Joint custody

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Joint custody is a form of child custody pursuant to which custody rights are awarded to both parents.[1][2] Joint custody has two main forms:[3]

  • joint physical custody: the child's legal place of residence is recognized as the homes of both parents.
  • joint legal custody: both parents share decision-making rights for important decisions affecting their child; and

In joint custody both parents are custodial parents and neither parent is a non-custodial parent, or, in other words, the child has two custodial parents.[2]

History of joint custody[edit]

In England, prior to the nineteenth century, common law considered children to be the property of their father.[4][5] However, the economic and social changes that occurred during the nineteenth century led to a shift in ideas about the dynamics of the family.[4] Industrialization separated the home and the workplace, keeping fathers away from their children in order to earn wages and provide for their family.[4] Conversely, mothers were expected to stay in the home and care for the household and the children.[4] Important social changes such as women's suffrage and child development theories allowed for ideas surrounding the importance of maternal care.[4]


Joint custody is not legally recognized in Japan.[6] Japanese courts favor granting custody to a primary caregiver,[7] and nearly always award custody to the parent who is in possession of the children, even in the aftermath of parental kidnapping.[8] Many Japanese parents believe that recognition of joint custody rights will reduce the problem of parental kidnapping and improve parent-child relationships following a custody case.[8]

United States[edit]

In the United States, many states recognize two forms of joint custody, which include joint physical custody and joint legal custody.[2]

In joint physical custody, the child's legal residence is with both parents.[9] As with other custody cases, the custody court issues a parenting time schedule that defines the time the parent will spend with each child.[10] Joint physical custody does not necessarily result in an equal division of parenting time.[3]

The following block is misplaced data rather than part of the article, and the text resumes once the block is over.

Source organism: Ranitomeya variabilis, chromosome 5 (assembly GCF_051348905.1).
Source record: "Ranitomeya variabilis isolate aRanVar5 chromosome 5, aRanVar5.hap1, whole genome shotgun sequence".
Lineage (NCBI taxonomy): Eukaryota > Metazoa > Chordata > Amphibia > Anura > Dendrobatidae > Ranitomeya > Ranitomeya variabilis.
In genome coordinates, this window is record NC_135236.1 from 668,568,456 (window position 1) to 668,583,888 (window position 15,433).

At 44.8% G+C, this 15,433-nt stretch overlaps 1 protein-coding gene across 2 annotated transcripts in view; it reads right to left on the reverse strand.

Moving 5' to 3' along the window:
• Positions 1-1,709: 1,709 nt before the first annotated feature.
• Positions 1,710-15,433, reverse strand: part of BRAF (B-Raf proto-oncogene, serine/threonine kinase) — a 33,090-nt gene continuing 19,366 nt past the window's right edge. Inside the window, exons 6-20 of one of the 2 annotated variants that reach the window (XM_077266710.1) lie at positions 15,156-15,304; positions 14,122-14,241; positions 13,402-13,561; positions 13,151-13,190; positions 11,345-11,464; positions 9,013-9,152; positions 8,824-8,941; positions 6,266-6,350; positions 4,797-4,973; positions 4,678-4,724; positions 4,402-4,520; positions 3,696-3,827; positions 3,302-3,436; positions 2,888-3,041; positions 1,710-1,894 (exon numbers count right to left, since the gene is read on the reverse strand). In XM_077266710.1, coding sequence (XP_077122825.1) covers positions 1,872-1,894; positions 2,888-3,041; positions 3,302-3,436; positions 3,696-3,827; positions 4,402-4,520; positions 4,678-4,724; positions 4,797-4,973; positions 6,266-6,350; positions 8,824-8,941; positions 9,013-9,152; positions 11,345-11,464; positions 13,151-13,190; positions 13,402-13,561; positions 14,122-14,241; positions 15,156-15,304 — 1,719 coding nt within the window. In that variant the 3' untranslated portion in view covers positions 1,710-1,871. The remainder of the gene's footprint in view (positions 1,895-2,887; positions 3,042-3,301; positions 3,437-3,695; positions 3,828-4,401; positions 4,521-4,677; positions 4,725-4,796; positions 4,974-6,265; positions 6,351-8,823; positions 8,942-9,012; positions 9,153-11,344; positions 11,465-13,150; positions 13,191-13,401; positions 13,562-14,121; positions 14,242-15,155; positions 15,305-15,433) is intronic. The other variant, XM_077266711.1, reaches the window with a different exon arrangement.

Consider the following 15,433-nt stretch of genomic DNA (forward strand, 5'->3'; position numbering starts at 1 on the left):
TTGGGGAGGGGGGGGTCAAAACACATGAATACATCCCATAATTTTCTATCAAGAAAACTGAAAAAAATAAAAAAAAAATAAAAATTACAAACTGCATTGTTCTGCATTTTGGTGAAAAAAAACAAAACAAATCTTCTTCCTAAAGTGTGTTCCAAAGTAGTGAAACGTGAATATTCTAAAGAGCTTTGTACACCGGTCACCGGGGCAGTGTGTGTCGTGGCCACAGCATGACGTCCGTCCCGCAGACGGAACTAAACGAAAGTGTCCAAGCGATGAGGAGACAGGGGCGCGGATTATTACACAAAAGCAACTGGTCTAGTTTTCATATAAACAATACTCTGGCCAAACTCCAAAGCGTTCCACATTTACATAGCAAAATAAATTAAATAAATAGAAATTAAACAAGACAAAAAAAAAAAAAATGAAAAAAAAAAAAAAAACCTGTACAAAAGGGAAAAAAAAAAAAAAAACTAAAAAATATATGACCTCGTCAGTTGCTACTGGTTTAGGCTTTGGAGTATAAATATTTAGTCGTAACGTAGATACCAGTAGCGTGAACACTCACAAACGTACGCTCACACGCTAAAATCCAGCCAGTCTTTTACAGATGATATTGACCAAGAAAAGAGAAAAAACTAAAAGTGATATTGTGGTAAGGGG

In joint legal custody, both parents share decision-making rights with regard to matters that may have a significant impact on their children's lives, such as where a child should attend school, the choice of a primary care physician or therapist for the child, and non-emergency medical treatment.[11] Both parents also have the ability right access to their children's records, such as educational records, health records, and other records.[12]


  1. ^ See, e.g., Arizona State Legislature (2011). "25-402". Retrieved 27 September 2011.
  2. ^ a b c See, e.g., "Georgia Code Title 19. Domestic Relations § 19-9-6". Findlaw. Thomson Reuters. Retrieved 29 November 2017.
  3. ^ a b Larson, Aaron (11 October 2016). "What is Child Custody". ExpertLaw. Retrieved 2 October 2017.
  4. ^ a b c d e Jay Folberg (23 August 1991). Joint Custody and Shared Parenting. Guilford Press. pp. 4–5. ISBN 978-0-89862-481-6. Retrieved 18 October 2011.
  5. ^ Margorie Louise Engel; Diana Delhi Gould (1 January 1992). Divorce Decisions Workbook: A Planning and Action Guide to the Practical Side of Divorce. McGraw-Hill Professional. pp. 107–108. ISBN 978-0-07-019571-4. Retrieved 19 October 2011.
  6. ^ "As Japan moves toward recognizing joint custody, a father nourishes hope for reunion". Japan Subculture Research Center. 8 August 2013. Retrieved 2 October 2017.
  7. ^ Matsutani, Minoru (10 October 2009). "Custody laws force parents to extremes". The Japan Times. Retrieved 2 October 2017.
  8. ^ a b Kikuchi, Daisuke (5 May 2017). "Parental abduction victims hold rally to push for joint custody rights". The Japan Times. Retrieved 2 October 2017.
  9. ^ Kaplan PMBR (7 July 2009). Kaplan PMBR FINALS: Family Law: Core Concepts and Key Questions. Kaplan Publishing. pp. 22–23. ISBN 978-1-60714-098-6. Retrieved 15 October 2011.
  10. ^ See, e.g., Oregon State Legislature (1997). "ORS 107.102 Parenting plan". Retrieved 27 September 2011.
  11. ^ See, e.g., "Basics of Custody & Visitation Orders". California Courts. Retrieved 2 October 2017.
  12. ^ Robert E. Emery (1999). Marriage, Divorce, and Children's Adjustment. SAGE. pp. 79–124. ISBN 978-0-7619-0252-2. Retrieved 2 November 2011.

See also[edit]